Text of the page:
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Re: Hyperbook Question 6.4

Section six of the Hyperbook has been my personal "pons asinorum". For any current or future readers of the Hyperbook having the same difficulty, I found sure footing only after reading the first six sections of this paper:


The Hyperbook introduces a lot of terminology in section six (state predicate, property, temporal formula, theorem, formula) and it wasn't clear to me how they related to each other (or which were simply synonyms), and how they related to earlier terms (specification, invariant, predicate, behavior, state). The above paper provides very clear definitions of those terms and their relationships, which made the Hyperbook immensely easier to understand. If I were starting over again, I'd want to read the first five sections of the Hyperbook, then the first six sections of "The Temporal Logic of Actions" (linked above), then section six of the Hyperbook.

On Wednesday, November 25, 2015 at 11:03:11 PM UTC-8, Charles Gordon wrote:
Alright, I think I was just misunderstanding the answer given in the Hyperbook. The answer is:

Let s1 -> s2 -> s3 -> ... be an infinite behavior satisfying A's behavior specification. For any variable v of A, define v to equal ev(n), where ev(i) is the value of v in state si, for any positive integer i.

I had read that as being true for all possible infinite behaviors of A, implying that ev(n) needed to be a general mapping from Count. However, I think the intended reading is that exactly one infinite behavior of A is selected, and ev(n) is "hard coded" to the values of that behaviors states. Is that accurate? If that is the case, I believe I understand the question and its answer. If not, I'm obviously still confused!

As a side note, the definition of what it means for H to implement A reads (in part):

We say that H implements A ... iff, for each behavior sigma satisfying the behavior specification of H, the behavior sigma satisfies the behavior specification of A.

Is it correct to read that as (roughly):

 \A sigma \in the_set_of_all_behaviors : sigma satisfies H <=> sigma satisfies A

The forward implication (sigma satisfies H => sigma satisfies A) seems straightforward, given the definition of a refinement mapping, but I'm having a harder time convincing myself of the backwards implication (sigma satisfies A => sigma satisfies H).

Is "The Existence of Refinement Mappings" the right paper to read for more background on refinement mappings? Is there more material elsewhere that explains this concept in another way (I just find it personally helpful to read multiple different explanations)?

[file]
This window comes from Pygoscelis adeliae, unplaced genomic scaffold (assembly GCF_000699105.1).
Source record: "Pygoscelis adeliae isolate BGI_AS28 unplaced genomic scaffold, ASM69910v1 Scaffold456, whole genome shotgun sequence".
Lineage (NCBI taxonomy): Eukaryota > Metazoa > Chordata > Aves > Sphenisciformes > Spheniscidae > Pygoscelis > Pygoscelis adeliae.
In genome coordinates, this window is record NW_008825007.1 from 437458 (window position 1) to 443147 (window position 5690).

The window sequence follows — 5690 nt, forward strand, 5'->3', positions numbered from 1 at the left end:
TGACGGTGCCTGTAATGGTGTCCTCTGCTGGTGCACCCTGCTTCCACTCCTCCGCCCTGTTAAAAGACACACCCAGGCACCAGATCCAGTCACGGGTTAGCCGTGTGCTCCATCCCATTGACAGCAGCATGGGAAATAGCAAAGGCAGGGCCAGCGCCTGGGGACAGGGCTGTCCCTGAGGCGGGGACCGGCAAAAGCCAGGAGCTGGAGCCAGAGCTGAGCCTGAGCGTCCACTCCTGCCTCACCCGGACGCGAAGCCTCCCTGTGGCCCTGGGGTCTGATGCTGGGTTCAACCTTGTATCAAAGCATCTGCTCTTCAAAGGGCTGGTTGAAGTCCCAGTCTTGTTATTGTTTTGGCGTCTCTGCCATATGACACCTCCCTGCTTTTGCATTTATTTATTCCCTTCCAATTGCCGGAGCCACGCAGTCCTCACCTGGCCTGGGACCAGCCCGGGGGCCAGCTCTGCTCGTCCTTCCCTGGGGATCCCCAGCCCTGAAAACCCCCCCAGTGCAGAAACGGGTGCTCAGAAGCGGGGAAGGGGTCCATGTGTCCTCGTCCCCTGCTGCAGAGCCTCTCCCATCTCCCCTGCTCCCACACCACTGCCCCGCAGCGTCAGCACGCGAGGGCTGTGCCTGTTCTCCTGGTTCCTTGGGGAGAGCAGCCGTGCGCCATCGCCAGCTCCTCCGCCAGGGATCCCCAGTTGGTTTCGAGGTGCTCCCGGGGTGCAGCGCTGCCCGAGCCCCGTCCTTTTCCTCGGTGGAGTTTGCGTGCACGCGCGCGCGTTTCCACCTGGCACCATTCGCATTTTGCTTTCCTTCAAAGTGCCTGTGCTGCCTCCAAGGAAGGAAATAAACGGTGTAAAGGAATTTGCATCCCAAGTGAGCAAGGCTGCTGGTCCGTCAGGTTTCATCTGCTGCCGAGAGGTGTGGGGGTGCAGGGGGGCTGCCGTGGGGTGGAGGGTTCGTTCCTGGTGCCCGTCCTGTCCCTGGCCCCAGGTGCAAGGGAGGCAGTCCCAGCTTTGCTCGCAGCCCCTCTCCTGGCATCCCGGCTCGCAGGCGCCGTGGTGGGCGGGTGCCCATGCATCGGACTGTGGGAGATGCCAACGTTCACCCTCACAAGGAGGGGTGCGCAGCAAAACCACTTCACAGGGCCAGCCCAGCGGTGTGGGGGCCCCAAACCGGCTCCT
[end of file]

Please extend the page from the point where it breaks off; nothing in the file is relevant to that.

Thank you!

On Wednesday, November 25, 2015 at 5:37:28 PM UTC-8, Charles Gordon wrote:
I am working my way through the TLA+ Hyperbook and have run into some trouble with question 6.4 on page 68. The question reads:

Let Count be a specification with a single variable n whose behavior specification allows the single infinite behavior
    [n = 1] -> [n = 2] -> [n = 3] -> [n = 4] -> ... 
Show that if A is any specification whose behavior specification allows an infinite behavior, then Count implements A under some refinement mapping.

The definition of a refinement mapping is given four paragraphs earlier as:

A refinement mapping from a specification H to a specification A is an assignment of an _expression_ v to each variable v of A, where v is defined in terms of the variables of H.

This confuses me, as the question seems to imply that it is possible to create a refinement mapping for variables that we know nothing about (the variables of A, which are not specified in the question). Furthermore, we need the refinement mapping to define the new "bar" variables in terms of the variables of Count (of which there is just one). The answer given in the hyperbook is to use an operator ev(i) which gives the value of v (from A) for state i. But wouldn't that operator need to be defined in terms of variables from A, when by definition the refinement mapping is to be defined in terms of variables from Count? What am I missing? Is this just a foreshadowing of the idea (later in this section) that all states have values assigned to all variables, so that the variables of A are actually present in the Count behavior listed in the question?